Photo by Nick Fewings on Unsplash

Photo by Nick Fewings on Unsplash

Spotlight on the Kubernetes package manager, Helm


Article from ADMIN 68/2022
A Helm chart is a template of several parts that defines, deploys, and upgrades Kubernetes apps and can be considered the standard package manager in the Kubernetes world.

Scholars argue about whether history repeats itself. Clearly, however, some trends will return, and administrators will repeatedly encounter various technical approaches in IT – maybe in a slightly different guise and perhaps under a new name, but the principle always remains the same.

Helm is like that. It is a kind of package manager that the vast majority of admins have at least heard of in the context of Kubernetes. In fact, Helm comes from a completely different technical background from the package managers of classic distributions (e.g., rpm and dpkg), aiming to make distributing software for Kubernetes easier. The Helm skills of many admins do not extend beyond knowing that the tool exists. As a result, many myths circulate around the solution, and the resulting uncertainty puts Helm in a worse light than it deserves.

In this article, I go into detail about Helm: introducing the architecture of the solution; describing how Helm defines, deploys, and upgrades Kubernetes apps; and presenting practical use cases. The first step is to ask what Helm is good for in the first place and what problems it solves in the Kubernetes context.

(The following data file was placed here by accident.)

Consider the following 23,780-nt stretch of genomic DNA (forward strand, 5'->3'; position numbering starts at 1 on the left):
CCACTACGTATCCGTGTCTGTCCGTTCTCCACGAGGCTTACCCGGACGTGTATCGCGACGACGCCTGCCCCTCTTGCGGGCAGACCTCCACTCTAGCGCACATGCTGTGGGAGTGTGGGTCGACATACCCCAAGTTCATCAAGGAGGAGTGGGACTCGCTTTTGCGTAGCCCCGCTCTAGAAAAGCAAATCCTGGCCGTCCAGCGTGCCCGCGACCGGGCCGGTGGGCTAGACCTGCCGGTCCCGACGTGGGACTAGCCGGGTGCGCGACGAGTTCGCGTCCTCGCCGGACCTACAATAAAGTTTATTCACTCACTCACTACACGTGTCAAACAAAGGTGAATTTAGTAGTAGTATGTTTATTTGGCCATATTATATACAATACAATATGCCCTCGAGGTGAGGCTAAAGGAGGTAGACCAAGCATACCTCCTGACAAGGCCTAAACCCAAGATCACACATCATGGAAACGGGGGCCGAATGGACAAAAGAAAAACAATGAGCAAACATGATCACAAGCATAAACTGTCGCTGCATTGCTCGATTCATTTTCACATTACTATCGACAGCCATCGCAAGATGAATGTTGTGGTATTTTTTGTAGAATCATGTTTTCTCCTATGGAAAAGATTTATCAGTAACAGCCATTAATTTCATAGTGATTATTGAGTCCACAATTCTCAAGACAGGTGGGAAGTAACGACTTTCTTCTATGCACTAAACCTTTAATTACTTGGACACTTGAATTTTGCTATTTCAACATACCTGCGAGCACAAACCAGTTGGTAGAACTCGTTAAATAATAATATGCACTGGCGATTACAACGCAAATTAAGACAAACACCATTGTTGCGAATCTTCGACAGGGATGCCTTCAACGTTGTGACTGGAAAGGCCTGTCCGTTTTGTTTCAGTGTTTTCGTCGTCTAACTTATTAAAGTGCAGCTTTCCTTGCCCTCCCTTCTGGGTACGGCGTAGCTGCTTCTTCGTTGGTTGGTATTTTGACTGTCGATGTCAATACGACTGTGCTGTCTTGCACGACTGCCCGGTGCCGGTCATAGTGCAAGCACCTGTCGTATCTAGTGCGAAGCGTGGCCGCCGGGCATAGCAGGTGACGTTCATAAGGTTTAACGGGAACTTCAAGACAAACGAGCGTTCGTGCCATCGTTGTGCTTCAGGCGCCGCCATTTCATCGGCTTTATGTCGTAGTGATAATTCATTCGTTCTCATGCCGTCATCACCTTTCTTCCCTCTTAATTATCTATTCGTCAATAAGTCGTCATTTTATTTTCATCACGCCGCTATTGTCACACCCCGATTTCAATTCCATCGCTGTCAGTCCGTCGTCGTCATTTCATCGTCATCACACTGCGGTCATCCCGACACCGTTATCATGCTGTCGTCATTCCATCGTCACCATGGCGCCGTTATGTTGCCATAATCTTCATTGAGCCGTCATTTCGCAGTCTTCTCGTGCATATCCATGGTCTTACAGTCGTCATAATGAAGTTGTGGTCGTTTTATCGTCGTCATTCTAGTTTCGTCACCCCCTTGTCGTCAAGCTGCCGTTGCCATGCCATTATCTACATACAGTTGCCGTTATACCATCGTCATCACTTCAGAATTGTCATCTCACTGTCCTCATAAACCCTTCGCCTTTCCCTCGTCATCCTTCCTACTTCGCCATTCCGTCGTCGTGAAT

Why Bother?

Kubernetes (K8s) has been on a roll for the past few years, which does not happen too often in IT – at least not if you consider the speed of spread and penetration. Today, it seems almost impossible to bring up container virtualization in Linux without at least mentioning Kubernetes. Contrary to what some observers claim, K8s and cloud computing have much in common. Kubernetes would be inconceivable without the idea of cloud computing. In other words, it is no longer possible to imagine running a containerized workload efficiently without the principles of cloud computing (i.e., automatically controlling individual containers with applications across a swarm of servers).

Kubernetes is now far more

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